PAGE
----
Maarav, an academic journal for the study of Northwest Semitic languages and literatures, under the editorship of Simeon Chavel, Associate Professor of Hebrew Bible in the Divinity School and the College and Associate Faculty in the Department of Near Eastern Languages and Civilizations and the Center for Middle Eastern Studies, has recently moved to the University of Chicago Press. The journal shares research on ancient inscriptions and literature written in Hebrew, Aramaic, and related languages from the lands of the eastern Mediterranean, in modern day Turkey, Syria, Lebanon, Israel, the Palestinian Territories, and Jordan.
Readers of Maarav can expect to encounter a wide range of articles on Northwest Semitic languages and literature from historical, social, cultural, and literary forms of inquiry. In the most recent issue, scholars take up key theoretical and methodological questions for the field, including the how the alphabetic script originated, the wide range of people and professions that produced writing, and important figures in the repertoire of inscriptions. According to Prof. Chavel, the issue also raises questions “about the moral and evidentiary challenges that can be posed by inscriptions, for instance, whether and how to analyze a scholar’s hand-copy of a missing inscription that had a sketchy provenance to begin with.”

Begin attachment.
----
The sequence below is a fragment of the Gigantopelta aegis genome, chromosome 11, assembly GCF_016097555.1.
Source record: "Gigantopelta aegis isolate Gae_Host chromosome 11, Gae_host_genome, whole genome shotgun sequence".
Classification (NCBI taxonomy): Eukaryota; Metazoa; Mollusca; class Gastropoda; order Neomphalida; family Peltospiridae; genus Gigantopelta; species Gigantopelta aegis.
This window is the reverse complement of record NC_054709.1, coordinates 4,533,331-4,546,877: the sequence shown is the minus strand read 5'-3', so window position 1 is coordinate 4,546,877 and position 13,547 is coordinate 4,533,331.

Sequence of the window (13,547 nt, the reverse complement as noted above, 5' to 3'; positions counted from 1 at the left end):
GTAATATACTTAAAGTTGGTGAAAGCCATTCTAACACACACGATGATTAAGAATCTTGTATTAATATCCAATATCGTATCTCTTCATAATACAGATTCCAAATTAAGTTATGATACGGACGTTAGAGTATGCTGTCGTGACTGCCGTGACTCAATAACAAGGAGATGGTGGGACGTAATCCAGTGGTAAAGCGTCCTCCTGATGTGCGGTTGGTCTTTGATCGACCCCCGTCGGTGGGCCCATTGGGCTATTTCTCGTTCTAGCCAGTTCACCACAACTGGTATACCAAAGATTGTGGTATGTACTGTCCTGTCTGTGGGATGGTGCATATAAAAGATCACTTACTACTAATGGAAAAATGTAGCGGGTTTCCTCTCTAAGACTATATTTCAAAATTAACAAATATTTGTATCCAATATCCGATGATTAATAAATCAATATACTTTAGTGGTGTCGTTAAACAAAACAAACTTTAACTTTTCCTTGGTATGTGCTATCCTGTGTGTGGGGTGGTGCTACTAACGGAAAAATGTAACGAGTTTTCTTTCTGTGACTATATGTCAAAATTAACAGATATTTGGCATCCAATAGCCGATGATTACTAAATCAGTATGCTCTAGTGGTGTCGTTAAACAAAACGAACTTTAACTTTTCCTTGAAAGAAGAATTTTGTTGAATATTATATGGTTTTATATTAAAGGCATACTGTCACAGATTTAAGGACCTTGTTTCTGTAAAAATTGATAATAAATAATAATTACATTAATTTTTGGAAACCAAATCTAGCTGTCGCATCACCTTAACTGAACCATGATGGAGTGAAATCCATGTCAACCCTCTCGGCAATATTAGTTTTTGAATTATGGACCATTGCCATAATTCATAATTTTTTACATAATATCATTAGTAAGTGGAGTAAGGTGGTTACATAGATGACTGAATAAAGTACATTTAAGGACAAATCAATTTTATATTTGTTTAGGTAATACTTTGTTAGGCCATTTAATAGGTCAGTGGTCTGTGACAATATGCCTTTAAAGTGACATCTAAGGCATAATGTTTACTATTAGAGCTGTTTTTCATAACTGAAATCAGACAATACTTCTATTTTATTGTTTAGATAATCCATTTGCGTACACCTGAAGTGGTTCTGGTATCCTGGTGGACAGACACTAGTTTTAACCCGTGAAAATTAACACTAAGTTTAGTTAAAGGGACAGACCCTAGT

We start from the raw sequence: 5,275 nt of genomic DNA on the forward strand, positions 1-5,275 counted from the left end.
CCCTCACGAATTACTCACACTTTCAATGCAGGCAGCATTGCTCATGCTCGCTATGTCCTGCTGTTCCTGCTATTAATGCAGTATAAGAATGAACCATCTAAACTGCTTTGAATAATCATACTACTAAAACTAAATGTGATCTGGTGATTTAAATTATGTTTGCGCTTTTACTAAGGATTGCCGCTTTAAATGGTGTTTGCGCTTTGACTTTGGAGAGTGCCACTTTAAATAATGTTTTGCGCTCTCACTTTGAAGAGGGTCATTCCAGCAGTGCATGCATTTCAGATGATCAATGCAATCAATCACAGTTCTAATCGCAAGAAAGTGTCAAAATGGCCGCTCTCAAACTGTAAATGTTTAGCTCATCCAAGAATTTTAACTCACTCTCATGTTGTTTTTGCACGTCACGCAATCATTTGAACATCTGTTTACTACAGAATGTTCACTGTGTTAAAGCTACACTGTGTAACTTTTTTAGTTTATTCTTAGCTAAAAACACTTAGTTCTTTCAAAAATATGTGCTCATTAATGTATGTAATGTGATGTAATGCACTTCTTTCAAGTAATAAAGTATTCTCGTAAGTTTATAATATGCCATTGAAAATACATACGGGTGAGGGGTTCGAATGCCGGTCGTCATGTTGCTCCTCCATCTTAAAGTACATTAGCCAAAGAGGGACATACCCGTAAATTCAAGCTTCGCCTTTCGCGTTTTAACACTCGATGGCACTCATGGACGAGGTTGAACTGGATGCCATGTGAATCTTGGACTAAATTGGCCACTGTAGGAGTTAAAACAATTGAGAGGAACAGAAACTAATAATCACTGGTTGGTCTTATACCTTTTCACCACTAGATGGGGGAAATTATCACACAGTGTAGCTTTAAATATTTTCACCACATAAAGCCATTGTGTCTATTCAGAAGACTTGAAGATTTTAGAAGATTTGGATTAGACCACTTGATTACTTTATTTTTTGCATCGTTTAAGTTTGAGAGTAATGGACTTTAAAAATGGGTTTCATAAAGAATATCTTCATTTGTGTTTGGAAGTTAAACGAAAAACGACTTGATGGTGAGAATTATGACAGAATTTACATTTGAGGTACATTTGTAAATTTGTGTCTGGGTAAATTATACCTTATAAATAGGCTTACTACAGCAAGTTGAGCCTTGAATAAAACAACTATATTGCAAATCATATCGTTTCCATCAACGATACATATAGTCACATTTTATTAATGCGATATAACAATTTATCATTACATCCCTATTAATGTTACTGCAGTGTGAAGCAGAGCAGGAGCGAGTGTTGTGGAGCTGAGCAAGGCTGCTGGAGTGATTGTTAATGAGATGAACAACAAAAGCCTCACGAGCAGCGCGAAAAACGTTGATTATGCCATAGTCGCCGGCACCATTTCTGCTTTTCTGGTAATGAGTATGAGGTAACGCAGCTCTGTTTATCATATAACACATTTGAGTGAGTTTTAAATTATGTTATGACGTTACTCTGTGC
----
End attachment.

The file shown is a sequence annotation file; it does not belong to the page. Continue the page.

The University of Chicago has long been a leader in the field of Northwest Semitics and a number of Prof. Chavel’s colleagues in the Divinity School and the Department of Near Eastern Languages and Civilizations serve on Maarav’s editorial board. Carolina López-Ruiz (Professor of Ancient Mediterranean Religions and Mythologies in the Divinity School, Department of Classics, and the College and Director of Undergraduate Studies in the Divinity School), James Osborne (Associate Professor of Anatolian Archeology and Deputy Department Chair of NELC), Dennis Pardee (Henry Crown Professor of Hebrew Studies in the Department of NELC), and Jeffrey Stackert (Professor of Hebrew Bible in the Divinity School, the College, and the Greenberg Center for Jewish Studies, Director of MA Studies in the Divinity School, and Associate Faculty in the Department of Classics and NELC) will all aid Prof. Chavel in shaping Maarav’s future direction.
Maarav is available online through the University of Chicago Press.
“Working with the University of Chicago Press has many benefits,” said Chavel. “They are close by and available, they have deep experience with Maarav’s scholarly needs, and their user-friendly website also allows authors to post materials and aids that could not make it in print, like manipulable 3D images of inscribed objects and complex maps of archaeological sites.”